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    The social approach to treatment for aphasia

    Aphasia is an acquired language disorder as a result of neurological damage to the speech centers of the brain

    Last update: 01/12/21

    “Aphasia – you took the words out of my mouth”. If only people with aphasia could speak and express themselves it is possible that this is how they would express their feelings about aphasia.

    What is aphasia? Think about a situation in which you have a thought in your mind and you cannot produce the appropriate words in order to express it. Think about a situation in which someone is talking to you and you cannot understand one word of what they are saying. Think about a situation in which you are reading words and do not understand them. Now think that this is how you will need to continue your life. These are only some of the restrictions that a person with aphasia encounters, with one level of severity or another, and he is forced to continue with his life.

    Aphasia is an acquired linguistic disorder as a result of neurological damage to the speech centres of the brain (strokes, traumatic brain damage and so forth). Aphasia causes complete or partial loss of the ability to use all the linguistic channels – expression and comprehension of spoken language and expression and comprehension of written language. As a result of this, significant harm is caused to the communication of that same person with his environment. Damage to communication has extensive ramifications, both functional and emotional, in all areas of life. It is important to state that aphasia is dynamic as a rule and that for the most part the damaged linguistic abilities improve both as a result of the passing of time and as a result of therapy provided by a speech therapist. However these are slow and lengthy processes and a person who is discharged following long term hospitalized rehabilitation will still suffer from significant linguistic and communication damage and will be required to learn to live with aphasia.

    The majority of the treatment approaches focus on linguistic difficulties and the attempt to improve the linguistic abilities that have been damaged. In recent decades an approach has been developed that is sensitive to other aspects of the linguistic damage – the social approach for treating aphasia which constitutes an approach that expands upon and completes other approaches. The social approach constitutes a conceptual framework for observing the treatment of an individual with aphasia and his environment. Pursuant to this approach the linguistic and communication disability creates a social problem and the main focus of it is the integration of the individual into society.

    The social approach for diagnosis and treatment of aphasia focuses on the ability of an individual with aphasia to function in society with the linguistic disability. It relates to communication as a kind of achievement and joint activity of the speaker and the listener in which both parties are responsible for its success. The abilities of individuals with aphasia can be expressed more in a dialogue the more that the partner in their communication has the suitable communication tools and provides them with “communication accessibility”. Therefore, the treatment by the social approach focuses also on training the environment by coaching the principal communication partners with the individual with aphasia.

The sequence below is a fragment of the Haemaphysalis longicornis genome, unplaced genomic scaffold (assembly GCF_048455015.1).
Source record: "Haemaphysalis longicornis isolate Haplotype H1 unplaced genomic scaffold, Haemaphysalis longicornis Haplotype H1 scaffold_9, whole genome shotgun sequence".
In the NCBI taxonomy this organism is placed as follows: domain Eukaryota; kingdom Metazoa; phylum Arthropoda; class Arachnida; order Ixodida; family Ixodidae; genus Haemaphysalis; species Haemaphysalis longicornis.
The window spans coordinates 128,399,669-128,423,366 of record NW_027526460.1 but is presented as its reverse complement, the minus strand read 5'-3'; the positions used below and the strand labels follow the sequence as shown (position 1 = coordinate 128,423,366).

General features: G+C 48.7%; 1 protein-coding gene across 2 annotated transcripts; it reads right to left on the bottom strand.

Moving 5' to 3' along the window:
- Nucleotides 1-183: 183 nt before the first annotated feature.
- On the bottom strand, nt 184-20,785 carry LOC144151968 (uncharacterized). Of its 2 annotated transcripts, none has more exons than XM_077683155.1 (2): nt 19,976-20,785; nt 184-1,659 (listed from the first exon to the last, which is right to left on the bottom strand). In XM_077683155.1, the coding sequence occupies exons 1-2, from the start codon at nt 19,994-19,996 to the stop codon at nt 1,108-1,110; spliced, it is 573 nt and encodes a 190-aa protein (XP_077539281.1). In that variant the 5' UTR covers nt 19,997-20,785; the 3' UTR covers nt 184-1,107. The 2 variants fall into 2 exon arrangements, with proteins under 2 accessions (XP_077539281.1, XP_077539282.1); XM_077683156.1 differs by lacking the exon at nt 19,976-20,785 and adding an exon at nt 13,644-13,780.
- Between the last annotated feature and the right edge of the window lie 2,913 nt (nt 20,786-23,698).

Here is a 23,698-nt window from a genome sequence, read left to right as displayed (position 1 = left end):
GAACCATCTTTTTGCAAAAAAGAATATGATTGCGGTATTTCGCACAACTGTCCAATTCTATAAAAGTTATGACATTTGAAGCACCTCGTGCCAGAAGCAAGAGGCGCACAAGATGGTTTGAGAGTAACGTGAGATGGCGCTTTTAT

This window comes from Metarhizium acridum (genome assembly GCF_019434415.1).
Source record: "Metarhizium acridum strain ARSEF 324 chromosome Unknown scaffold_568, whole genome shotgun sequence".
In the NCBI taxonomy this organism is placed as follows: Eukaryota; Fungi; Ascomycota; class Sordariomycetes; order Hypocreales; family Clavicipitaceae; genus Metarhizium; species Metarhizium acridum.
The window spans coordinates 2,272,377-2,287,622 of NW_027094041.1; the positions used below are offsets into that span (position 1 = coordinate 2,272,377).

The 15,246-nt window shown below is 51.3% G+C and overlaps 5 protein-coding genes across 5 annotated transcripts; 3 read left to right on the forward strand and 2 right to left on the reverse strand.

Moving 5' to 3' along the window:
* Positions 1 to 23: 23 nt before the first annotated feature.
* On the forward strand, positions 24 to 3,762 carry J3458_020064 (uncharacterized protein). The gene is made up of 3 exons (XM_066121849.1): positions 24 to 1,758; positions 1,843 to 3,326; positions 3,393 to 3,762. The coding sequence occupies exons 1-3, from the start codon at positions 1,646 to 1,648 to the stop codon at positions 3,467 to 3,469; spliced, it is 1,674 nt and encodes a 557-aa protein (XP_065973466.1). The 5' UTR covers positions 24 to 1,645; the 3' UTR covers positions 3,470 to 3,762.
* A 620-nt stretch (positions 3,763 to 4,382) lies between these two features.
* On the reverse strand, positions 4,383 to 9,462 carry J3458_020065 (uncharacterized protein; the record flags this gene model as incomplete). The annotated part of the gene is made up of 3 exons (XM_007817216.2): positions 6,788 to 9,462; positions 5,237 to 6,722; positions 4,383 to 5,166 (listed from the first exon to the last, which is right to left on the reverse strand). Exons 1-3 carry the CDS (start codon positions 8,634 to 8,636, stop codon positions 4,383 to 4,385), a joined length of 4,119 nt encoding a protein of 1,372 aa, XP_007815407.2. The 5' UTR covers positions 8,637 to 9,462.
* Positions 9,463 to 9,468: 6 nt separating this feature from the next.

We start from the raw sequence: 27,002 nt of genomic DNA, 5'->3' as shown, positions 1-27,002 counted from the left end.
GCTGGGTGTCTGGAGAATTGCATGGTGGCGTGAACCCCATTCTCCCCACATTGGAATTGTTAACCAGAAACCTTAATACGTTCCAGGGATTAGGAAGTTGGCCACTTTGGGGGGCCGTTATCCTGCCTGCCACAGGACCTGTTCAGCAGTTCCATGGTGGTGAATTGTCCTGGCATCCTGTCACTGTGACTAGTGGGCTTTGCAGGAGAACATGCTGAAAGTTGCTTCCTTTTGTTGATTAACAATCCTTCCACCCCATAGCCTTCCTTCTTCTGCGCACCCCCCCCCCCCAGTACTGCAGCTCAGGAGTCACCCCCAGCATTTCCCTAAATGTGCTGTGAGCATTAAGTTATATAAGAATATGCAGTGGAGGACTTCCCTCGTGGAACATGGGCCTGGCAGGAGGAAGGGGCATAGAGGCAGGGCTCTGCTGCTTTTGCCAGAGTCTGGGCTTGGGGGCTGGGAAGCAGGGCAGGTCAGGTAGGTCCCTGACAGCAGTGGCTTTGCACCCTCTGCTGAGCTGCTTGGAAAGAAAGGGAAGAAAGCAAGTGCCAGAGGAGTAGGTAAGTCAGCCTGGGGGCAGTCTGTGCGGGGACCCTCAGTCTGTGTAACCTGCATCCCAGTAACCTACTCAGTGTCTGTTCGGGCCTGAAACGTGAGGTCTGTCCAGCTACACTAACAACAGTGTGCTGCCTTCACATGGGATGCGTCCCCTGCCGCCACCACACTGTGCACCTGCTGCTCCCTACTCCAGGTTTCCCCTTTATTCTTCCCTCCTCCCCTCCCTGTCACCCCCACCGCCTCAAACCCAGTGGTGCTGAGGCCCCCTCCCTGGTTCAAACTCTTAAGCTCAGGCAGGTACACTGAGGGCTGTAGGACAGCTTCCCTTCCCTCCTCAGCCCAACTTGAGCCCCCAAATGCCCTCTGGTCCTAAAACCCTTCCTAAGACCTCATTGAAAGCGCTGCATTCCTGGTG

As regards the treatment – clinicians who work with this approach expand the traditional objectives that are customary in the clinic for various aspects of communication and dialogue (acquisition of diverse types of dialogue – request, transfer of information, telephone conversations, writing messages on smart phones etc). The objectives are determined as far as possible together with the patient and his main therapists so that the treatment will have significant ramifications for his life. The focus is on communication and a range of means to achieve it – verbal tools, alternative methods of communication such as tablets/iPads and more, and non-verbal tools (use of gestures, drawing). One of the most significant tools in therapy using the social approach is group therapy which apart from constituting a meeting place with the peer group and a source of support, encourages acquisition of communication and pragmatic skills, promotes inclusion of functional communication with the natural environment, enables communication with a range of communication partners and contributes to the communication and psycho-social functioning of the individual with aphasia.

    Due to its nature – treatment by the social approach is relevant at every stage following the damage, however as the social approach places emphasis on adaptation to the linguistic defect it is more relevant in the chronic stages when there is acceptance and making peace with the situation and transfer to work on improvement of communication with the defect and not on improvement of defective linguistic components.

    At present there are two centers in Israel that coordinate therapists with individuals with aphasia during the chronic stage using the social approach – the Etgar Centre (the Aphasia Centre for Speech Therapy using the Social Approach) at the Reuth Rehabilitation Hospital Tel Aviv and the Adler Centre for Aphasia at the Hadassah College in Jerusalem, however, as aforementioned, this is an approach that many clinicians integrate into their routine work.

    The information presented in this article is general. It does not constitute medical advice or replace consultation with a physician. It should not be regarded as a recommendation or an alternative for medical treatment.

    The information presented in the English website is partial. For full info please visit our Hebrew website

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